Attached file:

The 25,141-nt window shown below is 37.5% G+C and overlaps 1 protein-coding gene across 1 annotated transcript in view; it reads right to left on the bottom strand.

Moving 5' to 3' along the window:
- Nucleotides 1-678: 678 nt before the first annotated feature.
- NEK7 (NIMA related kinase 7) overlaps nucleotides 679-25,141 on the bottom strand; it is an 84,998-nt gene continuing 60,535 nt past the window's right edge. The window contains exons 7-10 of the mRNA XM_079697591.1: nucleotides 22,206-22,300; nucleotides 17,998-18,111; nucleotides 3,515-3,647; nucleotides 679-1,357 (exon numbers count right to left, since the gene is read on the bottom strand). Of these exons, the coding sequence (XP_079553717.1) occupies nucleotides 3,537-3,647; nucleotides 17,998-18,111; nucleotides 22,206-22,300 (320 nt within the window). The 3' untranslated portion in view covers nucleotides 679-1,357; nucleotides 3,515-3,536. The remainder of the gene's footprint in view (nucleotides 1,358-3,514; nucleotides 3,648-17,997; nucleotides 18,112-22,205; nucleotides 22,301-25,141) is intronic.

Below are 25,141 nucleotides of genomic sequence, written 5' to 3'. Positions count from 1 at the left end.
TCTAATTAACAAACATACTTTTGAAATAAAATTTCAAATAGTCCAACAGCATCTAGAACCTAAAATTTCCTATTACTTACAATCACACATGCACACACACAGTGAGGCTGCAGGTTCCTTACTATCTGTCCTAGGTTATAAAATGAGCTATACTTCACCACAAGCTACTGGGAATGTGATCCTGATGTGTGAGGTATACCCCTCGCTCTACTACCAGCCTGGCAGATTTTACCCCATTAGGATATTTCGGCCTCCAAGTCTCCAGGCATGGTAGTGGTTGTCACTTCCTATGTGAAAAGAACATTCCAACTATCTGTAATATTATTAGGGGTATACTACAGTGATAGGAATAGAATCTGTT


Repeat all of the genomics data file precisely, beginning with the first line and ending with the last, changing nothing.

The 25,141-nt window shown below is 37.5% G+C and overlaps 1 protein-coding gene across 1 annotated transcript in view; it reads right to left on the bottom strand.

Moving 5' to 3' along the window:
- Nucleotides 1-678: 678 nt before the first annotated feature.
- NEK7 (NIMA related kinase 7) overlaps nucleotides 679-25,141 on the bottom strand; it is an 84,998-nt gene continuing 60,535 nt past the window's right edge. The window contains exons 7-10 of the mRNA XM_079697591.1: nucleotides 22,206-22,300; nucleotides 17,998-18,111; nucleotides 3,515-3,647; nucleotides 679-1,357 (exon numbers count right to left, since the gene is read on the bottom strand). Of these exons, the coding sequence (XP_079553717.1) occupies nucleotides 3,537-3,647; nucleotides 17,998-18,111; nucleotides 22,206-22,300 (320 nt within the window). The 3' untranslated portion in view covers nucleotides 679-1,357; nucleotides 3,515-3,536. The remainder of the gene's footprint in view (nucleotides 1,358-3,514; nucleotides 3,648-17,997; nucleotides 18,112-22,205; nucleotides 22,301-25,141) is intronic.

Below are 25,141 nucleotides of genomic sequence, written 5' to 3'. Positions count from 1 at the left end.
TCTAATTAACAAACATACTTTTGAAATAAAATTTCAAATAGTCCAACAGCATCTAGAACCTAAAATTTCCTATTACTTACAATCACACATGCACACACACAGTGAGGCTGCAGGTTCCTTACTATCTGTCCTAGGTTATAAAATGAGCTATACTTCACCACAAGCTACTGGGAATGTGATCCTGATGTGTGAGGTATACCCCTCGCTCTACTACCAGCCTGGCAGATTTTACCCCATTAGGATATTTCGGCCTCCAAGTCTCCAGGCATGGTAGTGGTTGTCACTTCCTATGTGAAAAGAACATTCCAACTATCTGTAATATTATTAGGGGTATACTACAGTGATAGGAATAGAATCTGTT